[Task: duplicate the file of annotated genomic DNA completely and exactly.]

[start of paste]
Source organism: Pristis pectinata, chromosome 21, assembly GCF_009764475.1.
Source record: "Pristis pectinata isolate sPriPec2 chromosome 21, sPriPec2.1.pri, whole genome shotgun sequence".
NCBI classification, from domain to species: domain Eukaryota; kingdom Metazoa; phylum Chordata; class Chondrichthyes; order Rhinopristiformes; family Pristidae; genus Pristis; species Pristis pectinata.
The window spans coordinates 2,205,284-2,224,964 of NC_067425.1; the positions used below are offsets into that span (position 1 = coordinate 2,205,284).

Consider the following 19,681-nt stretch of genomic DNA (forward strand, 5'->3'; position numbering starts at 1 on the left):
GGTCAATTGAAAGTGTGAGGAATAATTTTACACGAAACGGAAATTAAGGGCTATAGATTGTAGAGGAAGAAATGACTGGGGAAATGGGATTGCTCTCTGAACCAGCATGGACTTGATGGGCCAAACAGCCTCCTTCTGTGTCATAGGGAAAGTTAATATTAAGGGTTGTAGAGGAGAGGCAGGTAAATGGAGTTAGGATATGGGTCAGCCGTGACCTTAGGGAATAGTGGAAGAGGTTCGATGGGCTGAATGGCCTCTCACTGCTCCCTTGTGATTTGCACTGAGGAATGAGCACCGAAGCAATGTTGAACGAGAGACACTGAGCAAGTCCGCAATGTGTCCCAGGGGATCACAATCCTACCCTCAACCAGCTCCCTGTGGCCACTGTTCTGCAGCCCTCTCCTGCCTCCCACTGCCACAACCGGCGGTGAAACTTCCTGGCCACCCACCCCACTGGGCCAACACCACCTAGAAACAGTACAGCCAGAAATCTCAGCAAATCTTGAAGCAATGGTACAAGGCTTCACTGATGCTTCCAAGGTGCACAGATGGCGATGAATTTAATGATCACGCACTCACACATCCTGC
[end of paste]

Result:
Source organism: Pristis pectinata, chromosome 21, assembly GCF_009764475.1.
Source record: "Pristis pectinata isolate sPriPec2 chromosome 21, sPriPec2.1.pri, whole genome shotgun sequence".
NCBI classification, from domain to species: domain Eukaryota; kingdom Metazoa; phylum Chordata; class Chondrichthyes; order Rhinopristiformes; family Pristidae; genus Pristis; species Pristis pectinata.
The window spans coordinates 2,205,284-2,224,964 of NC_067425.1; the positions used below are offsets into that span (position 1 = coordinate 2,205,284).

Consider the following 19,681-nt stretch of genomic DNA (forward strand, 5'->3'; position numbering starts at 1 on the left):
GGTCAATTGAAAGTGTGAGGAATAATTTTACACGAAACGGAAATTAAGGGCTATAGATTGTAGAGGAAGAAATGACTGGGGAAATGGGATTGCTCTCTGAACCAGCATGGACTTGATGGGCCAAACAGCCTCCTTCTGTGTCATAGGGAAAGTTAATATTAAGGGTTGTAGAGGAGAGGCAGGTAAATGGAGTTAGGATATGGGTCAGCCGTGACCTTAGGGAATAGTGGAAGAGGTTCGATGGGCTGAATGGCCTCTCACTGCTCCCTTGTGATTTGCACTGAGGAATGAGCACCGAAGCAATGTTGAACGAGAGACACTGAGCAAGTCCGCAATGTGTCCCAGGGGATCACAATCCTACCCTCAACCAGCTCCCTGTGGCCACTGTTCTGCAGCCCTCTCCTGCCTCCCACTGCCACAACCGGCGGTGAAACTTCCTGGCCACCCACCCCACTGGGCCAACACCACCTAGAAACAGTACAGCCAGAAATCTCAGCAAATCTTGAAGCAATGGTACAAGGCTTCACTGATGCTTCCAAGGTGCACAGATGGCGATGAATTTAATGATCACGCACTCACACATCCTGC